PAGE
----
+ WaPo: Why did the US travel ban add counterterrorism partner Chad? No one seems quite sure.
5. Mall cop out
“It’s easy to forget how transformative the company was exactly 100 years ago, when it, too, was capitalizing on a mail-to-consumer business to establish a physical retail presence.” From The Atlantic’s always interesting Derek Thompson: To understand Amazon—its evolution, its strategy, and perhaps its future—look to Sears.
+ “A number of successful online retailers are becoming increasingly focused on the physical world, for a number of reasons.” HBR: Toys R Us might be dying, but physical retail isn’t.
6. Read this and call me in the morning
As the Senate GOP approaches a deadline on their efforts to overturn Obamacare, Atul Gawande reflects on a question that will be at the forefront of American political discourse: Is health care a right? “The deal we each get on health care has a profound impact on our lives—on our savings, on our well-being, on our life expectancy. In the American health-care system, however, different people get astonishingly different deals. That disparity is having a corrosive effect on how we view our country, our government, and one another.”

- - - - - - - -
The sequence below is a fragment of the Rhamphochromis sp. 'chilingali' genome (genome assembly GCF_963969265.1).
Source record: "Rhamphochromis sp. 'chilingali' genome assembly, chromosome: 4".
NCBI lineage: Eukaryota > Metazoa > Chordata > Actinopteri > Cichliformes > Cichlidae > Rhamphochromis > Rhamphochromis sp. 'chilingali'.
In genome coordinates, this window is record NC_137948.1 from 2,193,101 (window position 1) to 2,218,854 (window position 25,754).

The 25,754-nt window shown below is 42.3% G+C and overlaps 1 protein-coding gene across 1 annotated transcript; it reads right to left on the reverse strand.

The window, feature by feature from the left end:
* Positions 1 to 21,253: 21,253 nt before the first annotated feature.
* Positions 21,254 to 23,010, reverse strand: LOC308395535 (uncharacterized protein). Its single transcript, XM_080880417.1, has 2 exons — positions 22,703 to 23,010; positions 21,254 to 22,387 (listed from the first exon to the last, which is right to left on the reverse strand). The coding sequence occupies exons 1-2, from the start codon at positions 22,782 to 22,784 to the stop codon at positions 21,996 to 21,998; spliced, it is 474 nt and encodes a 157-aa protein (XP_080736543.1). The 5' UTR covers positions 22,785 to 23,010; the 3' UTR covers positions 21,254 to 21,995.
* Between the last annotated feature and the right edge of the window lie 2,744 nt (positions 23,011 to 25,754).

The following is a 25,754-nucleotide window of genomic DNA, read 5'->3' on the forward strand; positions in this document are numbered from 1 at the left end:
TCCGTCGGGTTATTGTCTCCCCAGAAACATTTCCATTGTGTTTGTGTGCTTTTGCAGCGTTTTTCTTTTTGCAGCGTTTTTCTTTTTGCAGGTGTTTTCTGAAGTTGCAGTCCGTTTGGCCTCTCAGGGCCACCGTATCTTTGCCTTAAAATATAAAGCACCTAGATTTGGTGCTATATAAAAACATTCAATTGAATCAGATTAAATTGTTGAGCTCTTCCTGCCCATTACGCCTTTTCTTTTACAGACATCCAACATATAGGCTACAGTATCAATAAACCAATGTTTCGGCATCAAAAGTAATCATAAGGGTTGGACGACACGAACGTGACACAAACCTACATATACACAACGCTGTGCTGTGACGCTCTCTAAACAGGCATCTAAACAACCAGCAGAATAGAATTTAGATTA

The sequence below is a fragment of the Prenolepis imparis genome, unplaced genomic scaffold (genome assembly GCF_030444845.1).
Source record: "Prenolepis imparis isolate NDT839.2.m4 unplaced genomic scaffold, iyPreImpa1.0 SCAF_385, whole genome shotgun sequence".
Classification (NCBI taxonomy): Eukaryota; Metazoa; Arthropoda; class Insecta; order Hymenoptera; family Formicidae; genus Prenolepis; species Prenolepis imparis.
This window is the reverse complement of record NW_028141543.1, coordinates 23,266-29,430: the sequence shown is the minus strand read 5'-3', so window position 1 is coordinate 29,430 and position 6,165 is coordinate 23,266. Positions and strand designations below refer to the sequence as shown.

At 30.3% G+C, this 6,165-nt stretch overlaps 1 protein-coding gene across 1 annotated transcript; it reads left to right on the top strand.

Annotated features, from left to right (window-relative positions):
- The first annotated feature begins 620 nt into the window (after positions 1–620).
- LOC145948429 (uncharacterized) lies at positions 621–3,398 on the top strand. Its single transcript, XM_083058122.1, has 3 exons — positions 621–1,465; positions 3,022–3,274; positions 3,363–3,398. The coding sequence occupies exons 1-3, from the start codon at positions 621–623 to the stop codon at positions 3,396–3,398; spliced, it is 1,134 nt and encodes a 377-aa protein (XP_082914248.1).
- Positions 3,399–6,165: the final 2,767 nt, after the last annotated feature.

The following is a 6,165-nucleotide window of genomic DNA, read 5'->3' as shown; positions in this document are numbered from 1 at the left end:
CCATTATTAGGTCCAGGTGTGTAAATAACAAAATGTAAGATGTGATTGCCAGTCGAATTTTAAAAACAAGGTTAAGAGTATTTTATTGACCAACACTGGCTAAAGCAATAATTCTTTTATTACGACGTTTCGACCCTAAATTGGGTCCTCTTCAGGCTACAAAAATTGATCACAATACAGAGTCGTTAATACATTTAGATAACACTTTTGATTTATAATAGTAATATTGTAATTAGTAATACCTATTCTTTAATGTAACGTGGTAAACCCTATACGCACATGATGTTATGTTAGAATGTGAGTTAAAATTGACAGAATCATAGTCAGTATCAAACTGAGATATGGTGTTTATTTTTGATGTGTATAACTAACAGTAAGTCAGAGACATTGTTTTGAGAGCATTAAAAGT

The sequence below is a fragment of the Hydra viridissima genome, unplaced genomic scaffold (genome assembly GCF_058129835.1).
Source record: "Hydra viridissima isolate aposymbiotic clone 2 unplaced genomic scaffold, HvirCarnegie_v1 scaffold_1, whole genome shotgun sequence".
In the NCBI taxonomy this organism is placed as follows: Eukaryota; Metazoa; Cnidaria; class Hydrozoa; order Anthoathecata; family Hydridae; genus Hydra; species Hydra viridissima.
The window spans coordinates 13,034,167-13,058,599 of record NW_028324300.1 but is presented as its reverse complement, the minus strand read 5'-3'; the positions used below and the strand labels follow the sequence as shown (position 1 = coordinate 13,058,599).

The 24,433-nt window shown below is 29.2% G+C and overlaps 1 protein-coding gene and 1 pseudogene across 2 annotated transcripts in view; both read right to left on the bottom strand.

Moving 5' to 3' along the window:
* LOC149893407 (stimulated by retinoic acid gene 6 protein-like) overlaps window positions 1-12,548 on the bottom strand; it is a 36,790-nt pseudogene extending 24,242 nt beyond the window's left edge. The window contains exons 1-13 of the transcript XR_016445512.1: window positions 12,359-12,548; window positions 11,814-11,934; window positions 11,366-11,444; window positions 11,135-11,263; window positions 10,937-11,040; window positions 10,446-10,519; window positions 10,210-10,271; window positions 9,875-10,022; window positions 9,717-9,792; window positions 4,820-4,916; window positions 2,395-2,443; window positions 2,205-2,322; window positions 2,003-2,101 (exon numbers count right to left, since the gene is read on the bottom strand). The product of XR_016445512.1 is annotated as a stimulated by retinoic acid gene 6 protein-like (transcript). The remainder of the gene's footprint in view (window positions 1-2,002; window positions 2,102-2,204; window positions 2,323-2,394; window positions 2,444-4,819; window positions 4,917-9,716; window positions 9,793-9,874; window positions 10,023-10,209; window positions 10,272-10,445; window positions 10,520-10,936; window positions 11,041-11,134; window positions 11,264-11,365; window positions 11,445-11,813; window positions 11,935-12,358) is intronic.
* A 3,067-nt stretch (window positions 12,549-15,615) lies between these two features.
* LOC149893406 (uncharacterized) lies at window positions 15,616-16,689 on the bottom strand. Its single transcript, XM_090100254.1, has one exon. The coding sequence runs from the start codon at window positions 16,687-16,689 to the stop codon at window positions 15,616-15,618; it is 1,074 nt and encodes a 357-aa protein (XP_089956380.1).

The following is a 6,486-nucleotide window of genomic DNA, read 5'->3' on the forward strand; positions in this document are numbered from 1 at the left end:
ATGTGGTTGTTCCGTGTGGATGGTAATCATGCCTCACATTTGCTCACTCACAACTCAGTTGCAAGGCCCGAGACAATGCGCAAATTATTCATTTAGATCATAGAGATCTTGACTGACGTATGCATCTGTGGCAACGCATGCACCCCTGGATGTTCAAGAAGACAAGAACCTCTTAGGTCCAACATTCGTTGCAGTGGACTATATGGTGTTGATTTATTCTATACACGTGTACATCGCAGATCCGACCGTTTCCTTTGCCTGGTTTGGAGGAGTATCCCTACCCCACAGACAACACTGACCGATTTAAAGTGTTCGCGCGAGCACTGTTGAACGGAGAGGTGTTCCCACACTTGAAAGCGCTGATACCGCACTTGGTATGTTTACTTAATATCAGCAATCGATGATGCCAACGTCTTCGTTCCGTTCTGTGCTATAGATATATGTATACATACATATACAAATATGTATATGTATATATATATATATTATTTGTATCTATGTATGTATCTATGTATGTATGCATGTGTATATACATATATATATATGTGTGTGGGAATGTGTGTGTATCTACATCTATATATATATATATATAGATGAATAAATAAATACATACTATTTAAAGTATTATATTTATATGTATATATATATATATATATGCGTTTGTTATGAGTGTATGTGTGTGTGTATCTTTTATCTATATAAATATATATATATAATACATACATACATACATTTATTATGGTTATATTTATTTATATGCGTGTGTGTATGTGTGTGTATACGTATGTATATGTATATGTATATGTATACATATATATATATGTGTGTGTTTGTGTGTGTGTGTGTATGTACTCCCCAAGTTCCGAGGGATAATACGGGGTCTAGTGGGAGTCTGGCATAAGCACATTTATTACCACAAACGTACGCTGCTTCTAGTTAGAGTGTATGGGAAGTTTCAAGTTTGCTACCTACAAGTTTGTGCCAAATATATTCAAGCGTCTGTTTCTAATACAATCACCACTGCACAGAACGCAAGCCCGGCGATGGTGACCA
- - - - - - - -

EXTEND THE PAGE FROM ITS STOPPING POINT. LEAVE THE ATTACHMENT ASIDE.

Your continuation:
7. Oh no you Flint…
“These children were poisoned and slain not because they were despised but because they entered so little into the calculations of the powerful that they were unworthy even of contempt. They had to die because they were inconvenient.” Matthew Walther: Don’t forget about Flint. “If you want to understand what some of us mean when we say that Washington, D.C., doesn’t care about the post-industrial America of poverty, drug abuse, and spiritual despair, what even president Trump means when he talks about American carnage, get off exit 7 on I-475 in Michigan and head down Court Street until you get to the Flint Children’s Museum on the campus of Kettering University.”
8. The flight of the Zuckerberg
“But that highly public moment came after months of maneuvering behind the scenes that has thrust Facebook, one of the world’s most valuable companies—and one that’s used by one-third of the world’s population each month—into a multi-sided Washington power struggle in which the company has much to lose.” From WaPo: Obama tried to give Zuckerberg a wake-up call over fake news on Facebook. (Just two world leaders having a chat…)
+ Buzzfeed: How Steve Bannon Sought To Infiltrate Facebook Hiring. (I still remember when people tried to infiltrate Facebook’s workforce for the equity…)
9. The year (& 9 months) of living (Carlos) dangerously
“I was a very sick man for a very long time.” So said Anthony Weiner before being sentenced to 21 months in prison for sexting with a 15 year-old. As the sentence was read, Weiner “bowed his head and sobbed, holding a hand over his eyes.”
10. Bottom of the news
“Yes, the world is clearly coming to an end. But is there anything you can do to prepare? That is not a philosophical question, or a theological one. And if it is a question that seems to beg any explication, you may stop reading now.” The NYT’s Alex Williams with a particularly well-timed piece: How to survive the Apocalypse.
+ Politico: Kushner used private email to conduct White House business.